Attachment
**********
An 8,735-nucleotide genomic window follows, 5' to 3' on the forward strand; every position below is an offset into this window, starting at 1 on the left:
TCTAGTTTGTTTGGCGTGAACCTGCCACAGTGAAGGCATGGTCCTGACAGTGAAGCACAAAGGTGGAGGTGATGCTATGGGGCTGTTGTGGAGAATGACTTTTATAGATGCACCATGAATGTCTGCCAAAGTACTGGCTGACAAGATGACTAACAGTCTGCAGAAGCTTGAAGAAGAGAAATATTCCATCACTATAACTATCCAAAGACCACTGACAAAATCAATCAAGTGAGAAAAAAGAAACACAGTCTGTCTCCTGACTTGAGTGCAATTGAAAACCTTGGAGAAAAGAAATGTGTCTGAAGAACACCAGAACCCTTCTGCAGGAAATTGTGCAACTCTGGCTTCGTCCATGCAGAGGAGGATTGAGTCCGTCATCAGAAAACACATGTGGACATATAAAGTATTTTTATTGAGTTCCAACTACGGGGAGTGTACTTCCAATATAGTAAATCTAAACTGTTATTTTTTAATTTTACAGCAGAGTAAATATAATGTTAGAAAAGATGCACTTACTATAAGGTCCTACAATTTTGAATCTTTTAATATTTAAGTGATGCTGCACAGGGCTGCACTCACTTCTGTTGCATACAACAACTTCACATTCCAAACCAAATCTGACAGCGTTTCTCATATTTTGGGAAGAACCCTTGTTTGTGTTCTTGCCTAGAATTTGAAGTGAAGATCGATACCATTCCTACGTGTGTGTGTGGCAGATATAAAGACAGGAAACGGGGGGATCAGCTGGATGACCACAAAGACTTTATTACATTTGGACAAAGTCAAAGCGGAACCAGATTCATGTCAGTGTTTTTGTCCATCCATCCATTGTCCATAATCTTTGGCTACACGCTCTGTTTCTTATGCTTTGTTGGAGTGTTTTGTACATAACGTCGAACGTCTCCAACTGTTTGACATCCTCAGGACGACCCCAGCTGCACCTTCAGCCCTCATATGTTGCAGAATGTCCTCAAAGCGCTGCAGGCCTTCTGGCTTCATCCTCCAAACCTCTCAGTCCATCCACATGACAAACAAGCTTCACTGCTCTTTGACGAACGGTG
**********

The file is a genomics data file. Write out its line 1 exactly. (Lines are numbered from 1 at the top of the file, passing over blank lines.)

An 8,735-nucleotide genomic window follows, 5' to 3' on the forward strand; every position below is an offset into this window, starting at 1 on the left: